In The Heartbeat of Wounded Knee: Native America from 1890 to Present (Riverhead Books), Ojibwe author and anthropologist David Treuer ’92 uncovers how Native culture has developed since 1890, after 150 Sioux were massacred by United States troops at Wounded Knee Creek, and how Native Americans have found themselves drawn into mainstream America while retaining their identity.

The Cash Ceiling: Why Only the Rich Run for Office and What We Can Do About It (Princeton University Press), asserts that working-class Americans are kept from running for political office due to financial constraints. Nicholas Carnes *11 argues for programs to recruit and support working-class citizens as a way to increase economic diversity in our government and make it more representative.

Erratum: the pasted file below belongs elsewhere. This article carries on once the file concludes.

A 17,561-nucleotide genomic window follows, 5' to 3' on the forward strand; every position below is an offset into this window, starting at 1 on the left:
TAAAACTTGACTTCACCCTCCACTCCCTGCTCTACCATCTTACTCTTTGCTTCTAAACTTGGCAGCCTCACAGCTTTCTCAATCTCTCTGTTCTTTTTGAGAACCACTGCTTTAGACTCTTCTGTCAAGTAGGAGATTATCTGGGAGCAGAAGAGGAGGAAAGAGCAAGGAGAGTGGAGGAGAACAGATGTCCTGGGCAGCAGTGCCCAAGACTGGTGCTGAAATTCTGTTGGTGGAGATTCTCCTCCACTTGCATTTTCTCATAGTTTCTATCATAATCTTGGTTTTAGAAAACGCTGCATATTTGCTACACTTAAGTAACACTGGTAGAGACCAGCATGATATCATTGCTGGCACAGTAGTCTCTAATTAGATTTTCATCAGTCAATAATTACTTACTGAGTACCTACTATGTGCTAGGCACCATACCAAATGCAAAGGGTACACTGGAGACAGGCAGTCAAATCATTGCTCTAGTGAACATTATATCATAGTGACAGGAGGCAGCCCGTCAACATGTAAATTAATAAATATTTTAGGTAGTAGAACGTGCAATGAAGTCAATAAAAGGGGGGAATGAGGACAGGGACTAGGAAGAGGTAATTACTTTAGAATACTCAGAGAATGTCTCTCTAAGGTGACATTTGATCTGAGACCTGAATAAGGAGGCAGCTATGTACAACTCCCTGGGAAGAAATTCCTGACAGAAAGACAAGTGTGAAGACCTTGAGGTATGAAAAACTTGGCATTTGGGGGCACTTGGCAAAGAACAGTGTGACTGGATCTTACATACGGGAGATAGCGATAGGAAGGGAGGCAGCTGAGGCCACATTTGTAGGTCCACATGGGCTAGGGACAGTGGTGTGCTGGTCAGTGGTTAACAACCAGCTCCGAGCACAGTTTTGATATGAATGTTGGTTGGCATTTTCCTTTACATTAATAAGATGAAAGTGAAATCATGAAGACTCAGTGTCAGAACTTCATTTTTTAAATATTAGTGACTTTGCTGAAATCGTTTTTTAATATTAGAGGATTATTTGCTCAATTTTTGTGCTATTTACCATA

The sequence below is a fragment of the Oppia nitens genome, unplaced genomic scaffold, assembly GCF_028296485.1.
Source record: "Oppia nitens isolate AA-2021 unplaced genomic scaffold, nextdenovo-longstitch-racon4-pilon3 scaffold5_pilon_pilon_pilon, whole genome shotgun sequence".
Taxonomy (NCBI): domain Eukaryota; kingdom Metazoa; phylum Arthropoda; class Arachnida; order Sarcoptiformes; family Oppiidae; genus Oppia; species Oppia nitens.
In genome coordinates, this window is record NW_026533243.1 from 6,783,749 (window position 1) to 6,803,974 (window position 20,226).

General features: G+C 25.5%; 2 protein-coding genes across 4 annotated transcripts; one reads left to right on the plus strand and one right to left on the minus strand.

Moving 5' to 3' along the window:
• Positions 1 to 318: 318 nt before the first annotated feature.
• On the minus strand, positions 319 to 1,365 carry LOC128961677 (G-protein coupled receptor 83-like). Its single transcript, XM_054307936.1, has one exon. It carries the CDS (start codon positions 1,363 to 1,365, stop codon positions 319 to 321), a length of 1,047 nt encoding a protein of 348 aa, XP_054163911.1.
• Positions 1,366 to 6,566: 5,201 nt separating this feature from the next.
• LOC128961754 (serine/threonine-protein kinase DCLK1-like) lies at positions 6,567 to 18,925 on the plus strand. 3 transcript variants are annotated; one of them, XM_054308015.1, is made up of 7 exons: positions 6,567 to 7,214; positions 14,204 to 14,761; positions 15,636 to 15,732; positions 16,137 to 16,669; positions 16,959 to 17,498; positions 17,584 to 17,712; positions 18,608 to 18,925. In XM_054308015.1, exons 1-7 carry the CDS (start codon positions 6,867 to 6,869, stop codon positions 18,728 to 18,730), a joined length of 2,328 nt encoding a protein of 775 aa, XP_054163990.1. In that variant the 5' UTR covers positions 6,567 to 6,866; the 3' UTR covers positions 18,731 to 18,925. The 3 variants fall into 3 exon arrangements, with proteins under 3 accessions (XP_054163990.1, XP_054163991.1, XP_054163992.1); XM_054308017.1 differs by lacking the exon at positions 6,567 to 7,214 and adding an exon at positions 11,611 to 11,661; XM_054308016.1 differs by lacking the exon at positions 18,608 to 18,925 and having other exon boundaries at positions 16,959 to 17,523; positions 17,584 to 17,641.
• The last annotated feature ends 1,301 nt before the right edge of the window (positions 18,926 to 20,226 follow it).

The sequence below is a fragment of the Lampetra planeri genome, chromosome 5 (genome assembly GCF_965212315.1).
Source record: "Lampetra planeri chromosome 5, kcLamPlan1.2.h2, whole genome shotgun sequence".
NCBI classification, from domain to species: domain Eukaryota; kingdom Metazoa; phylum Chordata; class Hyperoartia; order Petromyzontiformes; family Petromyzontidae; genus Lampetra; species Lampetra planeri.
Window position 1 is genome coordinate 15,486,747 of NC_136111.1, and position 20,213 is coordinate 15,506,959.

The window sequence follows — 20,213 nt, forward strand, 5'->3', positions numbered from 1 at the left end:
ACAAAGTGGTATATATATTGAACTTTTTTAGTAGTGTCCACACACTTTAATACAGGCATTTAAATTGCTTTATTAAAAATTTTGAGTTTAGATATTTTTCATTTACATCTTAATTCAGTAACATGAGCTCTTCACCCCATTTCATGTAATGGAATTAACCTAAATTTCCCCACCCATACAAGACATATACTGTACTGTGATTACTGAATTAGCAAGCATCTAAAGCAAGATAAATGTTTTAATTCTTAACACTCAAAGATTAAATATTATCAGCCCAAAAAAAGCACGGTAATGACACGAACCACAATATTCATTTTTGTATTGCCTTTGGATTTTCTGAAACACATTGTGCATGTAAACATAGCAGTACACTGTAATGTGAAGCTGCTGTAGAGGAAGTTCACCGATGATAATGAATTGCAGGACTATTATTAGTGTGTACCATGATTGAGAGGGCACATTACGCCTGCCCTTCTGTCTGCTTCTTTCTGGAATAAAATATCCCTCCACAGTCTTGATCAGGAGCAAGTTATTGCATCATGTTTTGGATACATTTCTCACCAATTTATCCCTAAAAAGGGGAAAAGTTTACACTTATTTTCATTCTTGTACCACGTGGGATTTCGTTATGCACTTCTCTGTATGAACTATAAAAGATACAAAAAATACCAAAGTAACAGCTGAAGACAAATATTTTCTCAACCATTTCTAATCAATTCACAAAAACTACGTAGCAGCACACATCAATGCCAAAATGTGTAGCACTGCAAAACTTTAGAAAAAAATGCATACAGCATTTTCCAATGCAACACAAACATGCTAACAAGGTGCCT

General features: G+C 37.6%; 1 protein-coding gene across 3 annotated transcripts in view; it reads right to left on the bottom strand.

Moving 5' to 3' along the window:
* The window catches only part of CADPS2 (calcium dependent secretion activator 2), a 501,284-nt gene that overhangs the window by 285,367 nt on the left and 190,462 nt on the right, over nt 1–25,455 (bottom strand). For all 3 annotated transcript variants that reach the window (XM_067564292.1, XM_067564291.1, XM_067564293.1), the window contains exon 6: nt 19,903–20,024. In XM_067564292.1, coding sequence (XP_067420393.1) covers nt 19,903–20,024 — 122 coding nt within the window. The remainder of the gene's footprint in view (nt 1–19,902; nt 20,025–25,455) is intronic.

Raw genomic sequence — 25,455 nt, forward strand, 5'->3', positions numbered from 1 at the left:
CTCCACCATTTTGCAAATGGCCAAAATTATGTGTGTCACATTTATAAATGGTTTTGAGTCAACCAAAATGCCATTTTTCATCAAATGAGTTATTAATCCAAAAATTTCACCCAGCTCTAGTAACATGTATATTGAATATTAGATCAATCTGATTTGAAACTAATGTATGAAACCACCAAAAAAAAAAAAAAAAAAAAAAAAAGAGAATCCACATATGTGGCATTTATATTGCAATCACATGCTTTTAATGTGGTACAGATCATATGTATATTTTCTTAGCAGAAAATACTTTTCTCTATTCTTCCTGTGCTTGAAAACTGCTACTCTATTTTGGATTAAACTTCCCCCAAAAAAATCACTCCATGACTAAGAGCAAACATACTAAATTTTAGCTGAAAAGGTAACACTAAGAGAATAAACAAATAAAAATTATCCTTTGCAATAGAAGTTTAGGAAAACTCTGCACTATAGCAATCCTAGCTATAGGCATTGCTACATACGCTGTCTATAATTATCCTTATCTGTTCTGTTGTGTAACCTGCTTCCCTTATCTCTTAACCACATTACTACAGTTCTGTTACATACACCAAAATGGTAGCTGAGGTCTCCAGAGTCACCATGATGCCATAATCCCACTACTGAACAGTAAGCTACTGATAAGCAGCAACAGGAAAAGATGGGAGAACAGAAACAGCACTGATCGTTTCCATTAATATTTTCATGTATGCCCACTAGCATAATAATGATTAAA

After Albert Einstein’s death in 1955, his brain was preserved and divided into several sections. In Finding Einstein’s Brain (Rutgers University Press) Frederick E. Lepore ’71 tracks down specimens, some of which are unaccounted for, while also delving into larger issues around neuroscience, philosophy, and medicine.